The Blame Game

 In America

So, here’s the truth about divorce: very few people walk away gushing praises and compliments about their ex. Sure, we read about celebrities who claim to split “mutually and lovingly” and “look forward to continuing (their) cherished friendship.” But unless you have a PR person this is probably not the message you’re sending. More typically bitterness, hurt and blame are what we broadcast loud and clear.


After all, we got divorced for a reason. However, there is a point when it’s time to shift the rhetoric away from blame and anger and into a refrain that is (at least) neutral. Why? Because staying rooted in these fiery emotions only hurts you and the innocent bystanders (your kids).  Think about it: do you feel peaceful and content when you harbor and rehearse thoughts like “It’s all his fault,” “He always knows how to push my buttons,” “He’s the reason my kids are failing school, having outburst at school, won’t leave their room…”

And the paradox is that while blaming may masquerade as feeling powerful, it’s actually the opposite. As long we blame someone else for how we feel, we are keeping ourselves victims. Inherent in blame is the assumption of powerlessness: we can do nothing to change how we react because the other person is creating the problem. But, this isn’t true. We can learn to choose how to feel regardless of what our ex is doing or not doing.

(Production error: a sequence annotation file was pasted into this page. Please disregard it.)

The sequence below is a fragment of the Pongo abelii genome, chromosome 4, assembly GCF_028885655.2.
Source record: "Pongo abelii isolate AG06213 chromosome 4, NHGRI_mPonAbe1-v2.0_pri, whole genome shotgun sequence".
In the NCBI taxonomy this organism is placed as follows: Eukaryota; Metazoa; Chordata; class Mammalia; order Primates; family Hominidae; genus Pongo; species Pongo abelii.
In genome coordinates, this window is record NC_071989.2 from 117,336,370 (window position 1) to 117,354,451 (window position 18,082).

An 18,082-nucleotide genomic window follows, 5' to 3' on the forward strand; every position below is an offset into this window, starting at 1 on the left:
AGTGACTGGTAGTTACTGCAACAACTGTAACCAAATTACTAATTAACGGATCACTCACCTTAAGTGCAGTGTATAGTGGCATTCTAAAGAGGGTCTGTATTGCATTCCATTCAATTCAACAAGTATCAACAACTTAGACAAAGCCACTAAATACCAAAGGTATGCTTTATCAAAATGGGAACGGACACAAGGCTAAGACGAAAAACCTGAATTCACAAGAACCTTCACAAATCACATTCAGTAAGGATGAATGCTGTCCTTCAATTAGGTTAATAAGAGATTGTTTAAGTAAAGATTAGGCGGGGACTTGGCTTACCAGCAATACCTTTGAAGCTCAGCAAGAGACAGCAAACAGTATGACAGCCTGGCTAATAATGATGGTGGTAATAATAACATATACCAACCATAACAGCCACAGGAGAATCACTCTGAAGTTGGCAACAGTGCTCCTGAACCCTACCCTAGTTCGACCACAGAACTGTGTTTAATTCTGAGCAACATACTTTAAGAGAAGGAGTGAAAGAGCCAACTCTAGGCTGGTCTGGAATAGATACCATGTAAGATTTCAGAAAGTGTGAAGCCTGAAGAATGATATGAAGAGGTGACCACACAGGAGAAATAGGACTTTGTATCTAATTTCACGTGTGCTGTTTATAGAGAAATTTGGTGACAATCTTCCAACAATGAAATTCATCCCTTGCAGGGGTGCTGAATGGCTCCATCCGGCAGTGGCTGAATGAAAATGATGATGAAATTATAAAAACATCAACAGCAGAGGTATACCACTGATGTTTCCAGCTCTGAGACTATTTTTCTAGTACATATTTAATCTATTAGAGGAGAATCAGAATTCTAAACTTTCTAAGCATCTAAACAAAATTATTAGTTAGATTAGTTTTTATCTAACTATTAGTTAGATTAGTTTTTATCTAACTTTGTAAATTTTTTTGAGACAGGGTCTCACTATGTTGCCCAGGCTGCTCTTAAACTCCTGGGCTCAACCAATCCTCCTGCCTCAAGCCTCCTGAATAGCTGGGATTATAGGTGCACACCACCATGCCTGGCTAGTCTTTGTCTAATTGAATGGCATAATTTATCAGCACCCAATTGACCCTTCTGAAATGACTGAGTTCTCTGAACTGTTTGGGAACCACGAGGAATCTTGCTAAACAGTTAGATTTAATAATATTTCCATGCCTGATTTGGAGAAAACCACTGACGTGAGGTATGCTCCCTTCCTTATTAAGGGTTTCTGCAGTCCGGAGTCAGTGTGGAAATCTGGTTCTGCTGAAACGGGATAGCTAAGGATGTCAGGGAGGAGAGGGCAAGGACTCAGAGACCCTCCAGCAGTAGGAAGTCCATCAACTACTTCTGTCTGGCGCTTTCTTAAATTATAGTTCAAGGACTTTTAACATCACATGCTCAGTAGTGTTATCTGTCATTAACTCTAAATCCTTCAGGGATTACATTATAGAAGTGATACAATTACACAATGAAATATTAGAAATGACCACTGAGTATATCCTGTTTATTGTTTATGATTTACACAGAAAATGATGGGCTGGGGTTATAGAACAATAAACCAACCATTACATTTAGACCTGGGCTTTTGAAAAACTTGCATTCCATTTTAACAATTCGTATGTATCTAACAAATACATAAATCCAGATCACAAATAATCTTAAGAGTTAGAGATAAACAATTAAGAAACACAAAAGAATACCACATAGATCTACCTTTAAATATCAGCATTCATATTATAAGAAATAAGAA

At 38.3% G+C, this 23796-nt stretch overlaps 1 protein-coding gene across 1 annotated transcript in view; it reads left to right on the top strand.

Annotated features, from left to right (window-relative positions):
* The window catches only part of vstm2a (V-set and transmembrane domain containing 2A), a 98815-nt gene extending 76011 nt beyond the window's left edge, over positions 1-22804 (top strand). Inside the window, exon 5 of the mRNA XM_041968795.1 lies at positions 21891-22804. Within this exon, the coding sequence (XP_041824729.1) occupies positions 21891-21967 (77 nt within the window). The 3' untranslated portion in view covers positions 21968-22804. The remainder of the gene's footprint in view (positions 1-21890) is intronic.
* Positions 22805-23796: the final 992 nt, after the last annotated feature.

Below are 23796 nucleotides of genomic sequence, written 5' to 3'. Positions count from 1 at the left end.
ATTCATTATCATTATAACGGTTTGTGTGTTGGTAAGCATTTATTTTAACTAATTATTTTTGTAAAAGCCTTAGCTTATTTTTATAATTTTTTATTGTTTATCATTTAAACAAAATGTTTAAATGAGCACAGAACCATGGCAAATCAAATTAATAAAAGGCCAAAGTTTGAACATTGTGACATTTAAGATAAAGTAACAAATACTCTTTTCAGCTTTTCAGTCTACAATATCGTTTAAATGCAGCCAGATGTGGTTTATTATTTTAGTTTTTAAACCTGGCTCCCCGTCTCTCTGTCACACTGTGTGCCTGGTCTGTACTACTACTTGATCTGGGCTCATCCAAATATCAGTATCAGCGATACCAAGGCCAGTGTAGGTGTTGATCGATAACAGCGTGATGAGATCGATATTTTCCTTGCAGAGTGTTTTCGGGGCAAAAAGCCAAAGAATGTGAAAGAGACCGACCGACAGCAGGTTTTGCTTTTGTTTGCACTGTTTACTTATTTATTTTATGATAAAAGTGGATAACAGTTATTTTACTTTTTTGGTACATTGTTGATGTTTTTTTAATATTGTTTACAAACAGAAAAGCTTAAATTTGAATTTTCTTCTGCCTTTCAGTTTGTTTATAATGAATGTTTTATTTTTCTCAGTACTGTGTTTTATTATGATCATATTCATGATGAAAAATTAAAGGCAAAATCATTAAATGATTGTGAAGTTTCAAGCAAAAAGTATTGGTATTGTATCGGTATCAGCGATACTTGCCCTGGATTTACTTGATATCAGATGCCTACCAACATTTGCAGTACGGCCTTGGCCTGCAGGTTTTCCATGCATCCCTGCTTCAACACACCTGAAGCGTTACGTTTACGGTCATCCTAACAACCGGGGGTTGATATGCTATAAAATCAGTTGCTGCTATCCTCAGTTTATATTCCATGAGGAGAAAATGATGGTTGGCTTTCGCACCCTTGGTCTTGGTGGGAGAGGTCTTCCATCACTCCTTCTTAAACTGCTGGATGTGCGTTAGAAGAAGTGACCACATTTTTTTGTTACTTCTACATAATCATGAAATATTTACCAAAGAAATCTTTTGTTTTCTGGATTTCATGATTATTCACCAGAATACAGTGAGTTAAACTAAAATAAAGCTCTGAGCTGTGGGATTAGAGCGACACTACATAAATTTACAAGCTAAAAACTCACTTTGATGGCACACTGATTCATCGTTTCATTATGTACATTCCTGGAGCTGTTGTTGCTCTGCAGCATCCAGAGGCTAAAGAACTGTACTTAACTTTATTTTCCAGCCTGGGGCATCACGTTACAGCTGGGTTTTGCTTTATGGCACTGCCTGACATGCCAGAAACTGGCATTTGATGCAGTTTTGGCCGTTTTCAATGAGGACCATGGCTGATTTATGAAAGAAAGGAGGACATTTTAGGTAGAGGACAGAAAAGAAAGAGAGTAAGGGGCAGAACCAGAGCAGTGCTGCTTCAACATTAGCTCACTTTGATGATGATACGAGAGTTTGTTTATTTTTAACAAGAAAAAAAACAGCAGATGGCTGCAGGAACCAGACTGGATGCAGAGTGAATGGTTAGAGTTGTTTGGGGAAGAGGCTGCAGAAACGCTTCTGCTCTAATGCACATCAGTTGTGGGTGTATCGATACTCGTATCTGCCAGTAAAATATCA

It starts with truly understanding and committing to the concept that it’s ALWAYS our thoughts that determine how we feel. We can think empowering or disempowering thoughts about anything. I can hear some of my clients arguing with me: “But he’s a narcissist,” “He’s neurotic,” “He doesn’t care for our kids properly,” ” He’s abusive.” This is their evidence that of course they are going to hate him, feel disgusted or afraid. BUT do these feelings influence your behavior in a productive way? How can you act from strength, confidence, peace to guide your kids, make sound choices, create the new life you want, while being mired in the quicksand of blame?
Our emotional brain is trained to perceive danger and to spur us into fight (blame, argue) or flight (fear, worry, anxiety). And typically when go into fight mode, so does our ex. Blame begets blame. So, it takes practice to engage our reasoning brain to choose a new path defined by new thoughts. You may be skeptical, but just for today, try it. Drop the blame game and discover a taste of freedom. 

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